Jon Spencer Blues Explosion – Powerstation (Concert Review)


If we’re being charitable, we’ll write off the Jon Spencer Blues Explosion’s show at Auckland’s Powerstation to the fact that the show had been postponed from last Friday night due to an illness in the band. The rescheduling, we’ll allow, can account for the rather disappointing turnout at Wednesday’s show; the illness could explain the rather unimpressive gig.

The Jon Spencer Blues Explosion are a hard band to pin down. Much of the show was spent trying to recognise who they were trying to be next; it felt, at moments, like I was at a wine tasting — “Yes, I’m getting…what’s that…Jimmy Page, I believe, with just a naughty hint of Lemmy in the background.” The biggest problem — and there were several — with last night’s show was that Jon Spencer and his Blues Explosion don’t quite seem to know for themselves who they want to be, and as a result, the band’s music is, while undeniably tightly performed, rather inconsistent in its quality.

When they remember that they are, ostensibly, a blues band, explosions notwithstanding, JSBE put on a sharp, engaging show. Judah Bauer, when he’s given the chance to shuffle and boogie, pulls out riffs and rhythms that wouldn’t be entirely out of place on a Stax backing track, and drummer Russell Simins, who looked like he was sitting at a drum kit that was about three and a half sizes too small for him, can play with power and energy. As long as they’re grooving, Jon and his Explosion play an entirely decent blues.

But when they forget that they’re the Blues Explosion, and not the Self-Indulgent Arthouse Rock Explosion, things start to go a little astray. For all their intensity and full-on-ness, Spencer and his band really shouldn’t try to be the Ramones, or the New York Dolls. They lack the dumb charm of the former, and the ragged anger of the latter, and simply sound like they’re going through the motions — expertly, professionally, but without the personality that the bands they so clearly aspire to equalling put quite effortlessly into their music and their performances. The music was decent, but, despite the constant casting around for influences, there was a sameness to the set. It didn’t help that the band eschew setlists, and Spencer made little or no attempt to introduce songs, or indeed address the audience, obligatory lazy Hobbit reference aside. In the end, the Blues Explosion hammered their way through a rather relentless set that tended, at times, to sound a little like an extended jam session — a tight, sharp, professional jam session, but a jam nevertheless.

Spencer himself is a large part of the problem. Looking disconcertingly like Ben Stiller in a Billy Joel outfit, he has one move, of which he is clearly a little overly proud. He drops to his knee, as though genuflecting to Simins’ drum kit, often enough to worry any orthopaedic surgeons who might have been in the audience. But beyond that, the three musicians, packed tightly into the front and centre of an already small stage, were rather static performers. He seemed rather self-consciously clever when he did try to put on a bit of a show; a theremin’s always a questionable choice, and it does slightly suggest a hint of “Look at me — I’m ever so artsy.” The fact that he made a particular point of standing his guitar on its headstock when he took it off to play his theremin suggested only added to the impression.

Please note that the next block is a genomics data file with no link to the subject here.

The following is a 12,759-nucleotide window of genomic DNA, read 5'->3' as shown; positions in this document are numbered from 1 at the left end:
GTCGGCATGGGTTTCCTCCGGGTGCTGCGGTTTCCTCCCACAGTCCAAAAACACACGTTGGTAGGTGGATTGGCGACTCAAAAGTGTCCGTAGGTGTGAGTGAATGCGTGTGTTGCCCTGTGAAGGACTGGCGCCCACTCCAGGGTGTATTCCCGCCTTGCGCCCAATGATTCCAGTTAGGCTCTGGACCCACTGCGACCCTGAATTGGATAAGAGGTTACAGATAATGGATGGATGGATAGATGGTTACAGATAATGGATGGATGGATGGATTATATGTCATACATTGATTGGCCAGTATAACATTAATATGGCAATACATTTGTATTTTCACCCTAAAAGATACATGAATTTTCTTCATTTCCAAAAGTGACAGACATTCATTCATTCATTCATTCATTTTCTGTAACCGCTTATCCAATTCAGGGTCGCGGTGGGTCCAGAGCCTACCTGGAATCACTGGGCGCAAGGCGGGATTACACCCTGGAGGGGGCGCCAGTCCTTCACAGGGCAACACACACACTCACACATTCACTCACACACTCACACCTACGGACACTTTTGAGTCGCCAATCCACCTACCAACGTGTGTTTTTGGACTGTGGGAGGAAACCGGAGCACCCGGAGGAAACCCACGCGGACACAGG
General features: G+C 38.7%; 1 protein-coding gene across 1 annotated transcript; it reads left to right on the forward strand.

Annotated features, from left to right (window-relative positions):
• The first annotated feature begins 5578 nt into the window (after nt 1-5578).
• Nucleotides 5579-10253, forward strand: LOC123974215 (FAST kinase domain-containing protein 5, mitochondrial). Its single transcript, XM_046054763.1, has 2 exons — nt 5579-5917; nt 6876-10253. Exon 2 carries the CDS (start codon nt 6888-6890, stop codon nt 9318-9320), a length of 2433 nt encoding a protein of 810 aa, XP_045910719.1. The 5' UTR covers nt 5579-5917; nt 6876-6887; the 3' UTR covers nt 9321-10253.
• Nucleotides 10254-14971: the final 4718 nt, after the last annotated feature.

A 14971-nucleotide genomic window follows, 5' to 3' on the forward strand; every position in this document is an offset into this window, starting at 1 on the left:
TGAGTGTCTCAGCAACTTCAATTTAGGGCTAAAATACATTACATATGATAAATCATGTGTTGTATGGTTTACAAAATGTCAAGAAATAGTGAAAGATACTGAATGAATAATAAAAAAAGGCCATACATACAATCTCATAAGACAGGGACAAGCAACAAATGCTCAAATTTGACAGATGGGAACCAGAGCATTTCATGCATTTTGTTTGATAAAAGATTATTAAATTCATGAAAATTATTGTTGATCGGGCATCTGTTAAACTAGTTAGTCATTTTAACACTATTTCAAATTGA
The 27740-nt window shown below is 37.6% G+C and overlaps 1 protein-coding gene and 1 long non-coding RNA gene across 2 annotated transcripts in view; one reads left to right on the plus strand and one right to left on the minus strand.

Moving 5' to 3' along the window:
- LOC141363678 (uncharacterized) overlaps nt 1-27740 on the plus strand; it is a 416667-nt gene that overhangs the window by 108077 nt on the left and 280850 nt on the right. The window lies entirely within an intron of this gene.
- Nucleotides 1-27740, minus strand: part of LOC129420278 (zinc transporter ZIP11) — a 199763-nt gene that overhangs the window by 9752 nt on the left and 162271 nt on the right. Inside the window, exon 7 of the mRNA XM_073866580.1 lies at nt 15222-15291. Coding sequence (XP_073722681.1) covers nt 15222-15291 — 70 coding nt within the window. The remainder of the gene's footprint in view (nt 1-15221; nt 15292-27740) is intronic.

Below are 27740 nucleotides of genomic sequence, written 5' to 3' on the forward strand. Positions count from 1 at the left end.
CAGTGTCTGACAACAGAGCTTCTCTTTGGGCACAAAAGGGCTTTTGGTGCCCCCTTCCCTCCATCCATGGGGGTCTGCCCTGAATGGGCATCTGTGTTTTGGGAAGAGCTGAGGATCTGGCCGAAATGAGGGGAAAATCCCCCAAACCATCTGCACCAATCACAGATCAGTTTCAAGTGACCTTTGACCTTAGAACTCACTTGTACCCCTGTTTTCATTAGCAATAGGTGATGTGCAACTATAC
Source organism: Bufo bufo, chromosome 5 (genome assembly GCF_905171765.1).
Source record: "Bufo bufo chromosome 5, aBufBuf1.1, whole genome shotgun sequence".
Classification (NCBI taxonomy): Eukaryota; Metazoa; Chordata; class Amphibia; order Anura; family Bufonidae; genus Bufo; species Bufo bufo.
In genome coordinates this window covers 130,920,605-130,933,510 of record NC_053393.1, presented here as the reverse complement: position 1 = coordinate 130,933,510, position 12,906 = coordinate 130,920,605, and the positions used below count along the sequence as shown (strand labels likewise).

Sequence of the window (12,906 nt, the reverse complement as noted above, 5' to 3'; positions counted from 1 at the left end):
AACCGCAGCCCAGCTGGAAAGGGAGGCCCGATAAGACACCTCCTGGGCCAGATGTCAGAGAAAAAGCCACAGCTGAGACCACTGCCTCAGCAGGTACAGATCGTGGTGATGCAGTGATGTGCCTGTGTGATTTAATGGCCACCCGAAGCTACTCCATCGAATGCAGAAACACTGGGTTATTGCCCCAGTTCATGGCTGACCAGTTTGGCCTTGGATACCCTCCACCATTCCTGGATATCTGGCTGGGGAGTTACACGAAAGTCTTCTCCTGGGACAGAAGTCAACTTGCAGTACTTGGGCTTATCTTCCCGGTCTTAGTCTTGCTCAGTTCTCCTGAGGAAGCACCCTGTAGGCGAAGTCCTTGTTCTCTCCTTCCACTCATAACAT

Spencer plays a decent guitar; Bauer is capable of fine playing but too often wandered off into jangly, screechy pickings that made me wonder if his instrument was even in tune. Simins is capable of putting on a decent rhythm, and holds the band’s sound together well, his drumming often seeming to revolve around repeated triplet figures on a snare drum that he could surely hardly see from behind the curtain of hair that obscured his face for much of the show.

When Spencer wrapped up the main set after almost exactly one hour, calling out “Blues Explosion!” as he had at the end of nearly every song in the show, I looked around the venue. The audience, who had barely warmed to him during the show, were starting to thin out. A dozen, perhaps, at the front of the stage, had managed a little bit of a sway from side to side, but by and large Spencer and his exploding blues had failed to win the night.

DSC_7842The night, it must be noted, was won by Swamp Thing, JSBE’s support act. The soi-disant two-man blues roots juggernaut from Rotorua started their evening playing to an almost vacant floor in a largely empty Powerstation. But as Michael Barker started working his way round a minimal but more than sufficient drum kit, and Grant Haua began to make his acoustic guitar produce sounds that should by rights only come from a vintage Telecaster, the audience started to pick up on the intriguing music coming from the stage. As Spencer would shortly afterward, Swamp Thing had a somewhat unconventional understanding of the blues, cleaving only rarely to the conventions that came out of the Mississippi delta a hundred years ago. But they can play. Barker, in particular, is a very talented musician, his right hand often doing more on its own than many drummers can manage with two sticks and his left hand working a small keyboard to flesh out the band’s sound. They’re playing tomorrow night at the Tuning Fork, sharing the stage with the Warratahs. I’ll be there; I have a feeling that will be by far the best show I’ll see this week.

  • Steve McCabe

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